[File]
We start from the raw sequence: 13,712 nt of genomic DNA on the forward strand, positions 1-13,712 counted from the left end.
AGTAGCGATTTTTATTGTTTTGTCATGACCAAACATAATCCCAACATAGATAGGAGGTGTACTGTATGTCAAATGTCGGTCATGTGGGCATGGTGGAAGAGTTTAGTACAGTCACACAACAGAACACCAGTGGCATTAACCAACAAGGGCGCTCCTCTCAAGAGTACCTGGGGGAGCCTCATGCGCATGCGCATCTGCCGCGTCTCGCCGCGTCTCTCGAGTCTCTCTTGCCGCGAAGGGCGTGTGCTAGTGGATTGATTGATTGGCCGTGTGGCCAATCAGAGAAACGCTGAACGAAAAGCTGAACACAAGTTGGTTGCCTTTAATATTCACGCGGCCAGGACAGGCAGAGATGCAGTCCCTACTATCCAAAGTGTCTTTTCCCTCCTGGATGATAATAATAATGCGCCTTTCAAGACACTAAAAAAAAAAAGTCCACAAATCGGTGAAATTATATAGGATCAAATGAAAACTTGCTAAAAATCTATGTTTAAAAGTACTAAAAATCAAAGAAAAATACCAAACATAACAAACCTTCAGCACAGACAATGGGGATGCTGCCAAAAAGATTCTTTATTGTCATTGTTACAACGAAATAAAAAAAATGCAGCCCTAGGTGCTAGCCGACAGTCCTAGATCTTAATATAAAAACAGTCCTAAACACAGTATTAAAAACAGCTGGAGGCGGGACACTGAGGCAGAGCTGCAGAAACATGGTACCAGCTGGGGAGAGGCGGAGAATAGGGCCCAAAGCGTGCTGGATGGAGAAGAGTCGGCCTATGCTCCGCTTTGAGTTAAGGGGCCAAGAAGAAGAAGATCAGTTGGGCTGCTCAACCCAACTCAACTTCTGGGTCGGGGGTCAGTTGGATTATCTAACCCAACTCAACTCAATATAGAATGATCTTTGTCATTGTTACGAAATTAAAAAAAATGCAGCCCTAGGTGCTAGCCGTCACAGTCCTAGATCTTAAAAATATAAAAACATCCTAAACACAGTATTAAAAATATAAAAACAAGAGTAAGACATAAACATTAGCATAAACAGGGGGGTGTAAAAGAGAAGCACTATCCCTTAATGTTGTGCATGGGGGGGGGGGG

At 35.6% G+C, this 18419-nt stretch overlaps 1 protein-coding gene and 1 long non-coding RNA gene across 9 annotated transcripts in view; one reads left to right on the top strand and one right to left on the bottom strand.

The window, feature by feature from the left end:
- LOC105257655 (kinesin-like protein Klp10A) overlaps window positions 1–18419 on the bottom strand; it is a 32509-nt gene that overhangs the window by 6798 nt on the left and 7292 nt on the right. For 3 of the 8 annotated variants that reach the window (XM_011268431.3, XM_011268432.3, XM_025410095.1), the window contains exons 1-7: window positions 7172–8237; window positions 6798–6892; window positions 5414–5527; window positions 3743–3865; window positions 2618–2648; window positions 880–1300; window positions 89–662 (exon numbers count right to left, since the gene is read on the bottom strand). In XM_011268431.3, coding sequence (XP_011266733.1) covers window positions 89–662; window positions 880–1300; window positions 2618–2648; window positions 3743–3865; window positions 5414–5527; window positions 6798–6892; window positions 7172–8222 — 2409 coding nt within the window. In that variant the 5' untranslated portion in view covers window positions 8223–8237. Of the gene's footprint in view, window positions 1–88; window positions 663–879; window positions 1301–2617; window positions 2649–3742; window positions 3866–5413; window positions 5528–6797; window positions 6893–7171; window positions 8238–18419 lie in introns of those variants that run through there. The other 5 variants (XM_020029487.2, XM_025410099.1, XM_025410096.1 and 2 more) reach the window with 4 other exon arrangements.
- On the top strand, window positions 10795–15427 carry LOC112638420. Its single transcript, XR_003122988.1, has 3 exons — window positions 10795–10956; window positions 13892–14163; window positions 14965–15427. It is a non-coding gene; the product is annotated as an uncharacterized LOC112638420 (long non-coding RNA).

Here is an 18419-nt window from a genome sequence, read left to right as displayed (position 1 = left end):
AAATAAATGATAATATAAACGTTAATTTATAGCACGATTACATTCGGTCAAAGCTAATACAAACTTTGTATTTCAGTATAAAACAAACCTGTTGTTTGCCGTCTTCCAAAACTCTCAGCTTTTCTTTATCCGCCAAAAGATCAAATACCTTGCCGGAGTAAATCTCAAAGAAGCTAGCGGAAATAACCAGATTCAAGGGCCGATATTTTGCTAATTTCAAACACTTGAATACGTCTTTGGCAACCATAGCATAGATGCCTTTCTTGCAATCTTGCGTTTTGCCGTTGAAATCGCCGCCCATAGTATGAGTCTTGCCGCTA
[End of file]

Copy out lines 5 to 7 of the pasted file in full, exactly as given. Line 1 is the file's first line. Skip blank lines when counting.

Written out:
- LOC105257655 (kinesin-like protein Klp10A) overlaps window positions 1–18419 on the bottom strand; it is a 32509-nt gene that overhangs the window by 6798 nt on the left and 7292 nt on the right. For 3 of the 8 annotated variants that reach the window (XM_011268431.3, XM_011268432.3, XM_025410095.1), the window contains exons 1-7: window positions 7172–8237; window positions 6798–6892; window positions 5414–5527; window positions 3743–3865; window positions 2618–2648; window positions 880–1300; window positions 89–662 (exon numbers count right to left, since the gene is read on the bottom strand). In XM_011268431.3, coding sequence (XP_011266733.1) covers window positions 89–662; window positions 880–1300; window positions 2618–2648; window positions 3743–3865; window positions 5414–5527; window positions 6798–6892; window positions 7172–8222 — 2409 coding nt within the window. In that variant the 5' untranslated portion in view covers window positions 8223–8237. Of the gene's footprint in view, window positions 1–88; window positions 663–879; window positions 1301–2617; window positions 2649–3742; window positions 3866–5413; window positions 5528–6797; window positions 6893–7171; window positions 8238–18419 lie in introns of those variants that run through there. The other 5 variants (XM_020029487.2, XM_025410099.1, XM_025410096.1 and 2 more) reach the window with 4 other exon arrangements.
- On the top strand, window positions 10795–15427 carry LOC112638420. Its single transcript, XR_003122988.1, has 3 exons — window positions 10795–10956; window positions 13892–14163; window positions 14965–15427. It is a non-coding gene; the product is annotated as an uncharacterized LOC112638420 (long non-coding RNA).

Here is an 18419-nt window from a genome sequence, read left to right as displayed (position 1 = left end):